Article of the week: Management of large renal stones with super‐mini percutaneous nephrolithotomy: an international multicentre comparative study
Every week, the Editor-in-Chief selects an Article of the Week from the current issue of BJUI. The abstract is reproduced below and you can click on the button to read the full article, which is freely available to all readers for at least 30 days from the time of this post.
There is also a visual abstract created by Cora Griffin from King’s College London.
If you only have time to read one article this week, we recommend this one.
Management of large renal stones with super-mini percutaneous nephrolithotomy: an international multicentre comparative study
Yang Liu*, Chao Cai*, Albert Aquino†, Shabir Al-Mousawi‡, Xuepei Zhang§, Simon K.S. Choong¶, Xiang He**, Xianming Fan††, Bin Chen‡‡, Jianhua Feng§§, Xuhui Zhu¶¶, Abdulla Al-Naimi***, Houping Mao†††, Huilong Tang‡‡‡, Dayong Jin§§§, Xiancheng Li¶¶¶, Fenghong Cao****, Hua Jiang††††, Yongfu Long‡‡‡‡, Wei Zhang§§§§, Gang Wang¶¶¶¶, Zihao Xu*, Xin Zhang*, Shanfeng Yin* and Guohua Zeng*
*Department of Urology, Guangdong Key Laboratory of Urology, Minimally Invasive Surgery Center, The First Affiliated Hospital of Guangzhou Medical University, Guangzhou, China, †Department of Urology, Jose R. Reyes Memorial Medical Center, Manila, Philippines, ‡Division of Urology, SABAH ALAHMAD Urology Center, Ministry of Health, Al-Amiri Hospital, Kuwait City, Kuwait, §Department of Urology, The First Affiliated Hospital of Zhengzhou University, Zhengzhou, China, ¶Institute of Urology, University College London Hospitals, London, UK, **Department of Urology, Zhejiang Provincial People’s Hospital, People’s Hospital of Hangzhou Medical College, Hangzhou, ††Department of Urology, The Third Affiliated Hospital of Xiamen, The Third Affiliated Hospital of Fujian University of Traditional Chinese Medicine, ‡‡Department of Urology, The Affiliated Hospital of Xiamen University, Xiamen, §§Department of Urology, Longgang District Central Hospital, Shenzhen, ¶¶Department of Urology, Beijing Chaoyang Hospital, Affiliated to Capital Medical University, Beijing, China, ***Department of Urology, Hamad Medical Corporation, Doha, Qatar, †††Department of Urology, First Affiliated Hospital of Fujian Medical University, Fuzhou, ‡‡‡Department of Urology, The First Hospital of Hunan University of Traditional Chinese Medicine, Changsha, §§§Department of Urology, Liaoyuan City Central Hospital, Liaoyuan, ¶¶¶Department of Urology, Second Affiliated Hospital of Dalian Medical University, Dalian, ****Department of Urology, North China University of Science and Technology Affiliated Hospital, Tangshan, ††††Department of Urology, Zhongda Hospital Southeast Hospital, Nanjing, ‡‡‡‡Department of Urology, Central Hospital of Shaoyang, Shaoyang, §§§§Department of Urology, The First Affiliated Hospital of Nanjing Medical University, Nanjing, and ¶¶¶¶Department of Urology, National Urological Cancer Center, Institute of Urology, Peking University First Hospital, Peking University, Beijing, China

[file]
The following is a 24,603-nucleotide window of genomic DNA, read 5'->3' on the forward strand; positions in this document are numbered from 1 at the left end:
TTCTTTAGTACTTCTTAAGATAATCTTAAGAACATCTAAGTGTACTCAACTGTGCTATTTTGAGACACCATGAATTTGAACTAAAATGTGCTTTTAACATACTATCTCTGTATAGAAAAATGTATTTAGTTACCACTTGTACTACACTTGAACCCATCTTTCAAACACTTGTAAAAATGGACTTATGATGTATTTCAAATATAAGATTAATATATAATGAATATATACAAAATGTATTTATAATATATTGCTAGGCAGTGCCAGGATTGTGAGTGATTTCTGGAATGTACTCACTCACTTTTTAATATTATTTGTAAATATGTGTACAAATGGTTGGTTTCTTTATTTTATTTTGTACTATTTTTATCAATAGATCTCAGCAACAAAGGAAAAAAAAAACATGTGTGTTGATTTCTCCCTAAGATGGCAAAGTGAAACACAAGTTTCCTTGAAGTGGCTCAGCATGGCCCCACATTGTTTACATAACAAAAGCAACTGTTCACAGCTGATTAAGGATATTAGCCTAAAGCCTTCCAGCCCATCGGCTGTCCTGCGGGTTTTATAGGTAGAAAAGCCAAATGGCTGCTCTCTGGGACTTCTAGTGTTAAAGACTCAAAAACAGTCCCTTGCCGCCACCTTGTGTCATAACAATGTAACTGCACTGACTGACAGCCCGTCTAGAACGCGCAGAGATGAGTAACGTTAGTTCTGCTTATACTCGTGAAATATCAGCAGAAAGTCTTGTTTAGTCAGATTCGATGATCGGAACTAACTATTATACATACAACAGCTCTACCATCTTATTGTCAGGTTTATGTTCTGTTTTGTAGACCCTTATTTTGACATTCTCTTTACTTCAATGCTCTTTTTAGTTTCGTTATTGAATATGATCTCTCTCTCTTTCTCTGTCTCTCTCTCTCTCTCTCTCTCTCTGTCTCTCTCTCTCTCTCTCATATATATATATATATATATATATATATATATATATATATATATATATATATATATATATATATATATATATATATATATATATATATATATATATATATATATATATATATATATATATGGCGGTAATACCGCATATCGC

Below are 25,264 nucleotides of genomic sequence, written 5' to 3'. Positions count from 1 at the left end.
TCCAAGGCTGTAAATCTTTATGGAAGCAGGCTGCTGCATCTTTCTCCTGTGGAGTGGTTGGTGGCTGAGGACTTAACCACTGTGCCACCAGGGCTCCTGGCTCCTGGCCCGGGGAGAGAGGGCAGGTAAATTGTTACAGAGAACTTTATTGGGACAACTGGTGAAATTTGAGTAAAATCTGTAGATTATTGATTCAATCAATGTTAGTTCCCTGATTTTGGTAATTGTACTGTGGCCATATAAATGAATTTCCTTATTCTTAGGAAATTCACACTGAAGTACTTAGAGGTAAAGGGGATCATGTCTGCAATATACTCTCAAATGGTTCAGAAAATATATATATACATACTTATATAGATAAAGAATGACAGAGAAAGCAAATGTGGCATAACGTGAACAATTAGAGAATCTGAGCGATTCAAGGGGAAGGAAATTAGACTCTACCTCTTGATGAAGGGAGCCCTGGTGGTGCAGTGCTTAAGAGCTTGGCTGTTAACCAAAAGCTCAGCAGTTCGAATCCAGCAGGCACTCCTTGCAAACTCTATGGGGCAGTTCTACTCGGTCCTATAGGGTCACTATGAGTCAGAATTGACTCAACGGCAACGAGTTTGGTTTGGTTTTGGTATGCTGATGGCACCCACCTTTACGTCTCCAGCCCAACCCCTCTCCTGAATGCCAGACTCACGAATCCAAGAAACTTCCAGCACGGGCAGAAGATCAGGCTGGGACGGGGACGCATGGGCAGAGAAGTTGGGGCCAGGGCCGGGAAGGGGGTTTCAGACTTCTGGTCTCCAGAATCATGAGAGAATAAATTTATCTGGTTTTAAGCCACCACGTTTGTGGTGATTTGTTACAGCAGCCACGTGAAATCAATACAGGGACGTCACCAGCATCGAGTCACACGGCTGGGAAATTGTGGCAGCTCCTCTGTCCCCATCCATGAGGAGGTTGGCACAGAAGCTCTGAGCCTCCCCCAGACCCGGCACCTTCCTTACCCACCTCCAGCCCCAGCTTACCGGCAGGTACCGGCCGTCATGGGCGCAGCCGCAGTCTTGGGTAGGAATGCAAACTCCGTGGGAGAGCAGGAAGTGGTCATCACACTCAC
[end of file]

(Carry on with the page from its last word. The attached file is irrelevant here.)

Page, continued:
To comparatively evaluate the clinical outcomes of super‐mini percutaneous nephrolithotomy (SMP) and mini‐percutaneous nephrolithotomy (Miniperc) for treating urinary tract calculi of >2 cm.
Patients and Methods
An international multicentre, retrospective cohort study was conducted at 20 tertiary care hospitals across five countries (China, the Philippines, Qatar, UK, and Kuwait) between April 2016 and May 2019. SMP and Miniperc were performed in 3525 patients with renal calculi with diameters of >2 cm. The primary endpoint was the stone‐free rate (SFR). The secondary outcomes included: blood loss, operating time, postoperative pain scores, auxiliary procedures, complications, tubeless rate, and hospital stay. Propensity score matching analysis was used to balance the selection bias between the two groups.
In all, 2012 and 1513 patients underwent SMP and Miniperc, respectively. After matching, 1380 patients from each group were included for further analysis. Overall, there was no significant difference in the mean operating time or SFR between the two groups. However, the hospital stay and postoperative pain score were significantly in favour of SMP (both P < 0.001). The tubeless rate was significantly higher in the SMP group (72.6% vs 57.8%, P < 0.001). Postoperative fever was much more common in the Miniperc group (12.0% vs 8.4%, P = 0.002). When the patients were further classified into three subgroups based on stones diameters (2–3, 3–4, and >4 cm). The advantages of SMP were most obvious in the 2–3 cm stone group and diminished as the size of the stone increased, with longer operating time in the latter two subgroups. Compared with Miniperc, the SFR of SMP was comparable for 3–4 cm stones, but lower for >4 cm stones. There was no statistical difference in blood transfusions and renal embolisations between the two groups.
Our data showed that SMP is an ideal treatment option for stones of <4 cm and is more efficacious for stones of 2–3 cm, with lesser postoperative fever, blood loss, and pain compared to Miniperc. SMP was less effective for stones of >4 cm, with a prolonged operating time.